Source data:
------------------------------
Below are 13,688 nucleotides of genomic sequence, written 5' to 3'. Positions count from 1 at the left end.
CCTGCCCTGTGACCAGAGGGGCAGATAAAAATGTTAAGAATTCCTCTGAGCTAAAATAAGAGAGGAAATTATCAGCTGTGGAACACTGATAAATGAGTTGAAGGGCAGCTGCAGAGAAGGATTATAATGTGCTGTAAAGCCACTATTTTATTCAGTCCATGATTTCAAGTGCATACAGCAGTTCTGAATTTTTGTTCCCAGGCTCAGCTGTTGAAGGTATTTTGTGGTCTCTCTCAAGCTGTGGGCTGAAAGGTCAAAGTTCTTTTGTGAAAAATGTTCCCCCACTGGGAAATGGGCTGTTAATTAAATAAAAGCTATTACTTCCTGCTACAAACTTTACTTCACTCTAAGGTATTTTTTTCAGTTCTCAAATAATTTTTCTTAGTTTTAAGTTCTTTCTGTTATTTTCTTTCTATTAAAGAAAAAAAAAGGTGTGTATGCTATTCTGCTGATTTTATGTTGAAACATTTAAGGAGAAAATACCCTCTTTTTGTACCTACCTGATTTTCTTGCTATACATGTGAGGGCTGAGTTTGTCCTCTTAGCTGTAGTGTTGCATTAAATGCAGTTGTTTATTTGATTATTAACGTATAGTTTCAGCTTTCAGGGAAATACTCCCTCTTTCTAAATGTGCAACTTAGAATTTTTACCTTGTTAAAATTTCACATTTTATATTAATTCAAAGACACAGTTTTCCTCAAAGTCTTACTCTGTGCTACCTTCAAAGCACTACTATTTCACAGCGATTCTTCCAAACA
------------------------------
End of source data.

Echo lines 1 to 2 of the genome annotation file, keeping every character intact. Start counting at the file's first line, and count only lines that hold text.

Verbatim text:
Below are 13,688 nucleotides of genomic sequence, written 5' to 3'. Positions count from 1 at the left end.
CCTGCCCTGTGACCAGAGGGGCAGATAAAAATGTTAAGAATTCCTCTGAGCTAAAATAAGAGAGGAAATTATCAGCTGTGGAACACTGATAAATGAGTTGAAGGGCAGCTGCAGAGAAGGATTATAATGTGCTGTAAAGCCACTATTTTATTCAGTCCATGATTTCAAGTGCATACAGCAGTTCTGAATTTTTGTTCCCAGGCTCAGCTGTTGAAGGTATTTTGTGGTCTCTCTCAAGCTGTGGGCTGAAAGGTCAAAGTTCTTTTGTGAAAAATGTTCCCCCACTGGGAAATGGGCTGTTAATTAAATAAAAGCTATTACTTCCTGCTACAAACTTTACTTCACTCTAAGGTATTTTTTTCAGTTCTCAAATAATTTTTCTTAGTTTTAAGTTCTTTCTGTTATTTTCTTTCTATTAAAGAAAAAAAAAGGTGTGTATGCTATTCTGCTGATTTTATGTTGAAACATTTAAGGAGAAAATACCCTCTTTTTGTACCTACCTGATTTTCTTGCTATACATGTGAGGGCTGAGTTTGTCCTCTTAGCTGTAGTGTTGCATTAAATGCAGTTGTTTATTTGATTATTAACGTATAGTTTCAGCTTTCAGGGAAATACTCCCTCTTTCTAAATGTGCAACTTAGAATTTTTACCTTGTTAAAATTTCACATTTTATATTAATTCAAAGACACAGTTTTCCTCAAAGTCTTACTCTGTGCTACCTTCAAAGCACTACTATTTCACAGCGATTCTTCCAAACA